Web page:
Tech & Terrorism: World’s Largest Cryptocurrency Exchange Uncovers ISIS-K Terror Funding Streams

(New York, N.Y.) Fortune recently reported that Binance, the world’s largest cryptocurrency exchange, has responded to more than 47,000 law enforcement requests this year but distinguished itself by proactively sharing intelligence with Central Asian law enforcement authorities that led to the capture and arrest of a high-ranking member of ISIS-Khorasan Province (ISIS-K) in Istanbul. The firm claims to have built a team of cybersecurity experts that monitored a pro-ISIS Telegram channel to locate and analyze a crypto wallet address used by the ISIS-K leader to receive donations. Binance reportedly enlisted assistance of a crypto forensics firm and the National Bank of Tajikistan to investigate terror financing, demonstrating the complex layers of government and private sector cooperation that must take place to proactively identify and stamp out covert terror financing through cryptocurrency.

Following the arrest of the ISIS-K official, the National Bank of Tajikistan’s financial monitoring department issued a statement pledging “close collaboration” with industry players “to combat criminal activities and build a safer cybersecurity space in the region.”

Binance’s discovery follows a year of tumultuous press for the cryptocurrency industry. Far-right groups utilize privacy coins like Monero to crowd-fund their agenda, and ISIS groups across Tajikistan, Indonesia, and Afghanistan leverage Tether to circumvent transnational banking. The myriad options throughout the broader cryptocurrency world pose ongoing systemic challenges for governments and law enforcement authorities to effectively stay ahead of the latest trends in crypto financing of terror activities and dissemination of propaganda to incite violence and attacks.

Earlier this year, CEP Senior Director Dr. Hans-Jakob Schindler weighed in on the critical shortcomings present in the regulatory framework, saying,

“While regulators and policymakers dither and try to decide if cryptocurrencies have a future in the economy, early adopters, including terrorists and violent extremists, exploit a law enforcement blind spot. The ease by which money laundering and terrorism financing occur with cryptocurrencies and the more dangerous privacy coins are becoming a security threat of our own making through bureaucratic inaction.”

Global governments and regulatory bodies have struggled to keep pace with the rapid technological growth and expansion of crypto and blockchain technologies since its inception in 2009. Following public pressure, some in the private sector have taken limited action. While it is an encouraging sign that Binance has begun to interdict the misuse of its services to a certain extent, this only occurred after the exchange was under sustained pressure by regulators in the U.S. In addition, as regular U.S. indictments demonstrate, this technology remains of interest to terrorist groups, including global terrorism networks such as ISIS, presenting a range of issues.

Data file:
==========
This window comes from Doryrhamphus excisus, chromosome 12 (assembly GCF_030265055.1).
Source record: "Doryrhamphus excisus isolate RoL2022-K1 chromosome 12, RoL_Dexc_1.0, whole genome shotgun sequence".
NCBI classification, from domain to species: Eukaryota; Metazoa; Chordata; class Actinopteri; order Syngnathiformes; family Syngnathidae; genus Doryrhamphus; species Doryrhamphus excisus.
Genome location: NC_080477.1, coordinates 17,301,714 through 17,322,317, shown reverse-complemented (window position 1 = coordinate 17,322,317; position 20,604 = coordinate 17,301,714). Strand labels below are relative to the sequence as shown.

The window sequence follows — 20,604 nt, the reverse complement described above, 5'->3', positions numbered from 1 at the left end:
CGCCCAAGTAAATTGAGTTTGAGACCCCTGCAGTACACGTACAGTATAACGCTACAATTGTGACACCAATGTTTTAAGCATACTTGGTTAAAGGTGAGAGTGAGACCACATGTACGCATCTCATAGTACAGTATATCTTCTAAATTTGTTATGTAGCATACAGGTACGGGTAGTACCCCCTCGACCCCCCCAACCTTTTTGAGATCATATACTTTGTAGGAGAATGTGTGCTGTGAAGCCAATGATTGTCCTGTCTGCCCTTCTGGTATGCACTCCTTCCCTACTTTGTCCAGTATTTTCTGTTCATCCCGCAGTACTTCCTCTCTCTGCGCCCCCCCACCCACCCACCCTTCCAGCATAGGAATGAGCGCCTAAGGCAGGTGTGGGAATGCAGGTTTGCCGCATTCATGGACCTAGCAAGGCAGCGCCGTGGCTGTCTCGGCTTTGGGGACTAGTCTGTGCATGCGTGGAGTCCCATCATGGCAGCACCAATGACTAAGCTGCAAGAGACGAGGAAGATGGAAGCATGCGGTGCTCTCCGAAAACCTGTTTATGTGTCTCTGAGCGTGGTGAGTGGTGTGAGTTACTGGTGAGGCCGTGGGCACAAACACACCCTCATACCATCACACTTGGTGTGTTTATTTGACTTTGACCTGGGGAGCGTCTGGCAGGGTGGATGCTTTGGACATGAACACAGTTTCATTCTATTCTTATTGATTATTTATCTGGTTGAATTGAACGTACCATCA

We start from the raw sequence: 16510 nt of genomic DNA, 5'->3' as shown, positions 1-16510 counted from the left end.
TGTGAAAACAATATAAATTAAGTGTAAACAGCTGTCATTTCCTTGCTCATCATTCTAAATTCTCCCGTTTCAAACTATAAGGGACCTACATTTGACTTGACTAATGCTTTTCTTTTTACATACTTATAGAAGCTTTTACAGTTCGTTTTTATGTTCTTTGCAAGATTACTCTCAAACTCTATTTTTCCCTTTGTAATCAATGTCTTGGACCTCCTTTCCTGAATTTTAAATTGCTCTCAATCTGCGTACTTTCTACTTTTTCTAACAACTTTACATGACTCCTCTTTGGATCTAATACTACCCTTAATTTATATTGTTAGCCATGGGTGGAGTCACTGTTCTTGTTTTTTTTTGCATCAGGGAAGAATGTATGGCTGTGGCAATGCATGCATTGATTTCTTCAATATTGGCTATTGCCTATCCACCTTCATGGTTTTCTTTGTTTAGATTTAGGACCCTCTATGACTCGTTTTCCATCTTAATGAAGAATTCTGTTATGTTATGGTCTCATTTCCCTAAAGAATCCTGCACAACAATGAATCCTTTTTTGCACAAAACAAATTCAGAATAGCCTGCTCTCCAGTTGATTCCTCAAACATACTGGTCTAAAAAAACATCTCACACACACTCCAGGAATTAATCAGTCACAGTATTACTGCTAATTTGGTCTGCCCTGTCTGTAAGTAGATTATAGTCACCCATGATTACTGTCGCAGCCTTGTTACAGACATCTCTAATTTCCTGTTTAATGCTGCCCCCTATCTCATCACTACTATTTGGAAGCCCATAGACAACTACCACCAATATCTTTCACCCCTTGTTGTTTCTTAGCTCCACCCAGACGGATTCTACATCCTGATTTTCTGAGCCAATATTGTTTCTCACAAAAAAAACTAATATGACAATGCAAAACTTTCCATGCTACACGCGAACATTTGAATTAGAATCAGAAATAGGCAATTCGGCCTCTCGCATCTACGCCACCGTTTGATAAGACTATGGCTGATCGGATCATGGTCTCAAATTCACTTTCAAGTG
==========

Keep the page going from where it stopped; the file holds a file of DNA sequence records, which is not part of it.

First, the inconsistent global regulatory environment for cryptocurrencies hampers effective law enforcement cooperation and allows malign actors, such as terrorists, to hop between jurisdictions to avoid prosecution. Secondly, addressing new technologies such as tumblers, mixers, and “privacy coins” that obfuscate transaction paths of cryptocurrency transactions and encrypt user data would require additional support and cooperation from the private sector—something that continues to be the exception. Finally, decentralized wallets and exchanges require new regulatory concepts as the financial intermediary is eliminated by such freely available shareware.

These complex and interlinking challenges would require that existing standards developed by the Financial Action Task Force (FATF) are implemented globally in an uniform manner. Furthermore, private sector stakeholders should begin prioritizing preventing the misuse of their systems over profits. Guidance in this regard has also been developed but remains ignored by many in the industry.

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On May 8, 2019, Taliban insurgents detonated an explosive-laden vehicle and then broke into American NGO Counterpart International’s offices in Kabul. At least seven people were killed and 24 were injured.

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